Recent studies of the global diversity of the lichenized fungal family Graphidaceae suggest that there are a large number of species remaining to be discovered. No less that 175 new species are introduced by Field Museum curators Thorsten Lumbsch and Robert Lücking and collaborators in a single study. However, statistical prediction suggests that the number of species still to be discovered and described is more than 1,800, presumed to occur largely in tropical regions of Mexico, the northern Andes, the Amazon, tropical West Africa, Southeast Asia, Indonesia, and Papua New Guinea.
An NSF-funded workshop project led by Field Museum Adjunct Curator Robert Lücking received world-wide attention through a report in the international science business journal International Innovation. The article highlights Robert's training activities in Latin America and focuses on the particular situation in Colombia, where the project has developed substantial scientific expertise in short time.
A two day Biosynthesis meeting was held on August 29 & 30, which worked toward the goal of engaging students of partnering institutions to aid in capturing data from scientific collections; thus relieving some of the taxonomic impediment.
A 2010 issue of Phytotaxa was dedicated to a group of green land plants commonly referred to as bryophytes. A broad consensus confirms that bryophytes may not be monophyletic, but rather represent three paraphyletic lines, i.e., Marchantiophyta (liverworts), Anthocerotophyta (hornworts), and Bryophyta (mosses). Together, bryophytes are the second largest group of land plants after flowering plants, and are pivotal in our understanding of early land plant evolution. A growing body of evidence is now supporting liverworts as the earliest diverging lineage of embryophytes, i.e., sister to all other groups of land plants.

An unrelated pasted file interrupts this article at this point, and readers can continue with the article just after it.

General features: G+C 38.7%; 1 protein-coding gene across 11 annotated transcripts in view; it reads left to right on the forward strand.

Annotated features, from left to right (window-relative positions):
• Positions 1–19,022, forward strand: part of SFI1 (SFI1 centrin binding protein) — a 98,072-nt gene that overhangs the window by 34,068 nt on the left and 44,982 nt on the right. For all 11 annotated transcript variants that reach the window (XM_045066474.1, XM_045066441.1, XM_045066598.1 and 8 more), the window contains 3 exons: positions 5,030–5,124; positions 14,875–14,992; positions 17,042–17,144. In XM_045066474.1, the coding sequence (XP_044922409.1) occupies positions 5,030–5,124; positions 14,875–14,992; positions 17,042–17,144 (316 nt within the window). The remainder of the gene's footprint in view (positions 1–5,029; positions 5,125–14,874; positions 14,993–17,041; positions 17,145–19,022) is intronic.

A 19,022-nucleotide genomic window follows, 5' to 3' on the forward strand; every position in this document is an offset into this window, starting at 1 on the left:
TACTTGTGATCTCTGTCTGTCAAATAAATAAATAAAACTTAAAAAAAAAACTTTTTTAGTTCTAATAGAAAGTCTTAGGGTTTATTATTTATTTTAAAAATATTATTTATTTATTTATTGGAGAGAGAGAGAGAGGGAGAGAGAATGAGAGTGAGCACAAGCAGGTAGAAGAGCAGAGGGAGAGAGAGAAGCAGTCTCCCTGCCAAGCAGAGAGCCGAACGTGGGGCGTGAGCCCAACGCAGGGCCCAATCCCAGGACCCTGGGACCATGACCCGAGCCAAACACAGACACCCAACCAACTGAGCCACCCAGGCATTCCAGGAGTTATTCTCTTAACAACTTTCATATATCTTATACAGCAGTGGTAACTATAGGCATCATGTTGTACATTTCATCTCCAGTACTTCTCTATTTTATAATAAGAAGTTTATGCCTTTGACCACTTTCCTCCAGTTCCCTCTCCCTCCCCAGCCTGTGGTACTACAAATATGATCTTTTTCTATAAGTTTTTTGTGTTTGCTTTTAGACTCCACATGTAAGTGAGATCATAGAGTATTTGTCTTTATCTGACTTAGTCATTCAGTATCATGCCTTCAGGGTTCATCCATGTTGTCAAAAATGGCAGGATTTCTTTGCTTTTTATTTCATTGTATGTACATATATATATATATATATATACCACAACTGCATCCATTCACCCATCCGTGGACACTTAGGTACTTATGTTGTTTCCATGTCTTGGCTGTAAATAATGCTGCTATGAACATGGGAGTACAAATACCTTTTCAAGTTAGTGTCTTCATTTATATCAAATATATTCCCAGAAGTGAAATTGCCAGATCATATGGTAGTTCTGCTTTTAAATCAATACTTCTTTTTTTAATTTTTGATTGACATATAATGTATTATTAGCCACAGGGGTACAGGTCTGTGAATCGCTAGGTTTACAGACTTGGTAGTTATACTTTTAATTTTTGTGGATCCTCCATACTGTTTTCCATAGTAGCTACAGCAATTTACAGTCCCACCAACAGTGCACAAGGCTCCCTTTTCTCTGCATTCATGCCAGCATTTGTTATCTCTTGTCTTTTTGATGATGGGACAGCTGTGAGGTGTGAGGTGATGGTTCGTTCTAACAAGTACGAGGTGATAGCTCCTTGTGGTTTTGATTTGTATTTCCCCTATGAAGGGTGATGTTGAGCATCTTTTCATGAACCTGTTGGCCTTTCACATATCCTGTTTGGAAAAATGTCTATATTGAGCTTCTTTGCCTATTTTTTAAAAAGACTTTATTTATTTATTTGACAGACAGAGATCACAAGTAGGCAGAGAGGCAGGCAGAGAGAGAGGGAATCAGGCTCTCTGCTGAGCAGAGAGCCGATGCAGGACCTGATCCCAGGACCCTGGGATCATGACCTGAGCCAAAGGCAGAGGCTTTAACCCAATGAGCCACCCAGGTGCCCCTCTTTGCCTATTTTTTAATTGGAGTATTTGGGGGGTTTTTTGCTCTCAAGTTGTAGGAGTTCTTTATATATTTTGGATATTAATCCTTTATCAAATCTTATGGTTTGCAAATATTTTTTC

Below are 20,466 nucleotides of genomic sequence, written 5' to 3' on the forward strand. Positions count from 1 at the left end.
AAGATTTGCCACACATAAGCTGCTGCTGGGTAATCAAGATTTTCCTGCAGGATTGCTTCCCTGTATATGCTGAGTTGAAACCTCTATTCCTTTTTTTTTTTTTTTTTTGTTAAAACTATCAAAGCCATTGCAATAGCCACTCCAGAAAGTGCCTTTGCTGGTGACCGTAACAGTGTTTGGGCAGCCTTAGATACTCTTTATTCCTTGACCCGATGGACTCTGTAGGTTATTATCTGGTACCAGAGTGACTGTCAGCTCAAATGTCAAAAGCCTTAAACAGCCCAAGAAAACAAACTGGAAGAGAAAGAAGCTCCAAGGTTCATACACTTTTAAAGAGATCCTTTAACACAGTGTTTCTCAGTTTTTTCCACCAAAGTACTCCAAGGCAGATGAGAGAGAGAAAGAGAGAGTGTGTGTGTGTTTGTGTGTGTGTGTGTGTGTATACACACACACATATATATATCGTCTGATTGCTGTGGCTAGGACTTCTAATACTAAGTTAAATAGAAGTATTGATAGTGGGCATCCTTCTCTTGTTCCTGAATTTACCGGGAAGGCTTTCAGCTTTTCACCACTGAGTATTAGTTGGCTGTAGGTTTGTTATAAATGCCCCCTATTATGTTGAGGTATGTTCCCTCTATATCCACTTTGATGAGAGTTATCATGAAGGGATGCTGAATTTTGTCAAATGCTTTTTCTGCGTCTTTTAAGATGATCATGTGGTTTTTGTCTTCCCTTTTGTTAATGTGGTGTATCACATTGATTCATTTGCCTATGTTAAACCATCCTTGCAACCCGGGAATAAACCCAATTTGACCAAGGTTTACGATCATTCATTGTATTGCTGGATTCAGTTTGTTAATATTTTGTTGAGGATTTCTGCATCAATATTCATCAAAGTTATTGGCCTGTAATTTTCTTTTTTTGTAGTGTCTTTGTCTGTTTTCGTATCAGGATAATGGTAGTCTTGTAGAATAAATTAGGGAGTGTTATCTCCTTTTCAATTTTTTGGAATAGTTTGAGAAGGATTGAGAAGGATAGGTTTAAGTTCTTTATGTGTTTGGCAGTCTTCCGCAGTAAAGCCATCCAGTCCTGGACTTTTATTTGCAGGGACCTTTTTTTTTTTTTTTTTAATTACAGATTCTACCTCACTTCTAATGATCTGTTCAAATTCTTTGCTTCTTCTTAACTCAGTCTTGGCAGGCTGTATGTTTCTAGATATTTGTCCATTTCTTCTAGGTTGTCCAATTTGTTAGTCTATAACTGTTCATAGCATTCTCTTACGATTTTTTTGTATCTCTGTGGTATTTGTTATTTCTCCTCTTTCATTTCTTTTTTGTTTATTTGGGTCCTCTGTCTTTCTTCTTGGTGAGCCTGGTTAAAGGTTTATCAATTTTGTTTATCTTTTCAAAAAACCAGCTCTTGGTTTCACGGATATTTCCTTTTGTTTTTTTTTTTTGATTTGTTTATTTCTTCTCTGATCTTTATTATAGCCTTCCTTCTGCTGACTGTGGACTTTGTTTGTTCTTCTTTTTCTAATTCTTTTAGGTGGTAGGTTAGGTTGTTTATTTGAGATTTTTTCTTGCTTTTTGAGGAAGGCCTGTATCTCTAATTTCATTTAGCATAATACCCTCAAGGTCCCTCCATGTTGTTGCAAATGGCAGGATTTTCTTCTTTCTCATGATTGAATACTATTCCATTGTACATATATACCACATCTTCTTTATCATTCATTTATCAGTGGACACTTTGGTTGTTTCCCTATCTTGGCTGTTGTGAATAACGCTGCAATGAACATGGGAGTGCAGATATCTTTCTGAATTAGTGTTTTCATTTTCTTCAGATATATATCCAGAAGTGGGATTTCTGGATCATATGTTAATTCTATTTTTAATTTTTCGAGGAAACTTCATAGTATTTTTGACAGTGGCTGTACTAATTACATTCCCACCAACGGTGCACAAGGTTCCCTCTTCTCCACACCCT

There remains a critical need to synthesize the vast amount of nomenclatural, taxonomical and global distributional data for liverworts and hornworts. This is fundamental in the efforts towards developing a working list of all known plant species under the auspices of the Convention on Biological Diversity (CBD). Such a synthesis has far reaching implications and applications, including providing a valuable tool for taxonomists and systematists, analyzing phytogeographic and diversity patterns, aiding in the assessment of floristic and taxonomic knowledge, and identifying geographical gaps in our understanding of the global liverwort and hornwort flora. We here outline and discuss the methodology as part of an international consortium referred to as the Early Land Plants Today (ELPT) project.
An overview and full details of the project was published in Phytotaxa in 2010 and is freely available (access here)